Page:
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Alister launches his latest company Process Bliss

Newbury entrepreneur who sold eShare in new venture

Andy Murrill

Andy Murrill

andy.murrill@newburynews.co.uk

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01635 886625

Alister launches his latest company Process Bliss

AN entrepreneur from Newbury has launched a new company that aims to tackle poor and inefficient processes in UK small businesses.

Alister Esam was previously founder and chief executive of eShare, based in Oxford Road, which he built without investment to have a presence in more 30 countries, employing 70 people and counting some of the world’s biggest brands among its clients.

Mr Esam sold eShare in 2018, and has set up a new firm called Process Bliss to change businesses through the power of process.

Research commissioned for the company’s launch has shown that SMEs are beset with issues caused by inefficient processes.
More than half of UK SME bosses are wasting one day each week managing processes, while a further third (34 per cent) are wasting two days.

The research also revealed 76 per cent of SME bosses believe they do not manage processes well, with 12 per cent admitting they stay on top of processes for finance, marketing, HR and more, by managing them in their head only.

This wasted time and inefficient process management can lead to variety of issues across the business, with the majority of processes for SMEs found within HR, finance, operations, marketing and sales.

Mr Esam said: “Processes are hugely polarising.

“People are mostly either really detail-orientated and love them or are more ‘big picture’ and feel restricted by processes.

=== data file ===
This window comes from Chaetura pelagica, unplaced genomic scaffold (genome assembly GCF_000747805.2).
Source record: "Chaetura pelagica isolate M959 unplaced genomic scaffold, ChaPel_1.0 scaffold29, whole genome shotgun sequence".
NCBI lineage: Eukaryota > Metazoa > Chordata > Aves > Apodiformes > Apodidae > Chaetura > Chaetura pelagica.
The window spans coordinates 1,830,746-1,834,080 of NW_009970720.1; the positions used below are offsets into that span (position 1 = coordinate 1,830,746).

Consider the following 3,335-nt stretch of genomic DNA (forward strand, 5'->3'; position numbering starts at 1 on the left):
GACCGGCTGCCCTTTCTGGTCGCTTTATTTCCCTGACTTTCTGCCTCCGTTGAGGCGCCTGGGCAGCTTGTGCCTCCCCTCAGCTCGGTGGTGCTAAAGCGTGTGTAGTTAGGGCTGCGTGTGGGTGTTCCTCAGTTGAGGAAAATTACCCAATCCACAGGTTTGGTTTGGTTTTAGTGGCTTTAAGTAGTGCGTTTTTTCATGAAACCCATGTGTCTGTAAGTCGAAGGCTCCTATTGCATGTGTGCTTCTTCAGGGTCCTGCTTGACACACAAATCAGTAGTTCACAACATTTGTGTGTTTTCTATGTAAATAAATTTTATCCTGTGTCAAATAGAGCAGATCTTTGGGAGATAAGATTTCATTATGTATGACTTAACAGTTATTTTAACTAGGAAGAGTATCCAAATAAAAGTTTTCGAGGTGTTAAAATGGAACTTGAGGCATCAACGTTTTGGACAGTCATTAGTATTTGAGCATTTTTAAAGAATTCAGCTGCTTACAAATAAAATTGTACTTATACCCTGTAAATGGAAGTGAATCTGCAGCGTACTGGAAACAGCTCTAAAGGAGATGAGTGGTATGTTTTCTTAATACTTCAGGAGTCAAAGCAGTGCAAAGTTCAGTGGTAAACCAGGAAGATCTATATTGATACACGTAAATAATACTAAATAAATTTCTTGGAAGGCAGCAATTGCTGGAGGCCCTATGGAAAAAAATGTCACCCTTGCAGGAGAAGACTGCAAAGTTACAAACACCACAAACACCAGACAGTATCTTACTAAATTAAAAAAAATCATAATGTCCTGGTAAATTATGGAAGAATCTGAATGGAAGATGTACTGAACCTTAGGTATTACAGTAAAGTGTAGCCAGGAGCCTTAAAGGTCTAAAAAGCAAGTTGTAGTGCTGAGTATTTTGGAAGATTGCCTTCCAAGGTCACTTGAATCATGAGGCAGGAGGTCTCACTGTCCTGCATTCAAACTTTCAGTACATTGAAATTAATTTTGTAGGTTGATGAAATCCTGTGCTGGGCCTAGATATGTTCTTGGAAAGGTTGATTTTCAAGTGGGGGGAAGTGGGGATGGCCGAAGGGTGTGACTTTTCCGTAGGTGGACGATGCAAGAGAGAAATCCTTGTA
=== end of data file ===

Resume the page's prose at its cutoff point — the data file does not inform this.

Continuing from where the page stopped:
“But whatever your personality type, processes are integral to any business and should be managed in a way that means people aren’t wasting so much valuable time each week.

“When addressed in this way, processes give us reassurance that tasks are completed, everything is running as it should and free up our time for more enjoyable parts of the job.”

Process Bliss is a process management tool that is used to help businesses stay on top of their everyday processes and tasks.

“We’ve created a product in Process Bliss that allows a business to be more productive, freeing up staff from process while providing reassurance that tasks are getting done,” said Mr Esam.

“It is intuitive, collaborative, simple to use and fits seamlessly into day-to-day SME life, and will help address many of the issues that were raised in our research.”

The State of Process Management in UK SMEs report showed that there is not a standard way of managing processes within most SMEs.

The most common ways of managing process information are within individual systems (41 per cent) or on spreadsheets (30 per cent), neither of which are truly effective and can make reporting and cross-referencing information a significant challenge.

Worryingly, the third most common way of managing process for SME managers is in their head, with 12 per cent admitting that was how they stayed on top of process and tasks.

Mr Esam said: “For many SMEs, processes can feel like a chore and an element of the job that people resent, so they seek shortcuts, such as relying on their memory.

“This is a sure route to process failure, which in turn can have an impact on the customer experience, accounts, HR and virtually every function in the business.

“Using the right tools to manage processes is a no-brainer – for smaller companies the cost is nothing and they can be up and running within minutes.”

A fifth of senior managers say process management software would boost their efficiency, while the research respondents were also mindful of exactly where in their business that process improvements could be most effective.

The greatest business benefits cited by SME managers were improved efficiencies (18 per cent), better control (17 per cent) and improved communication (16 per cent).

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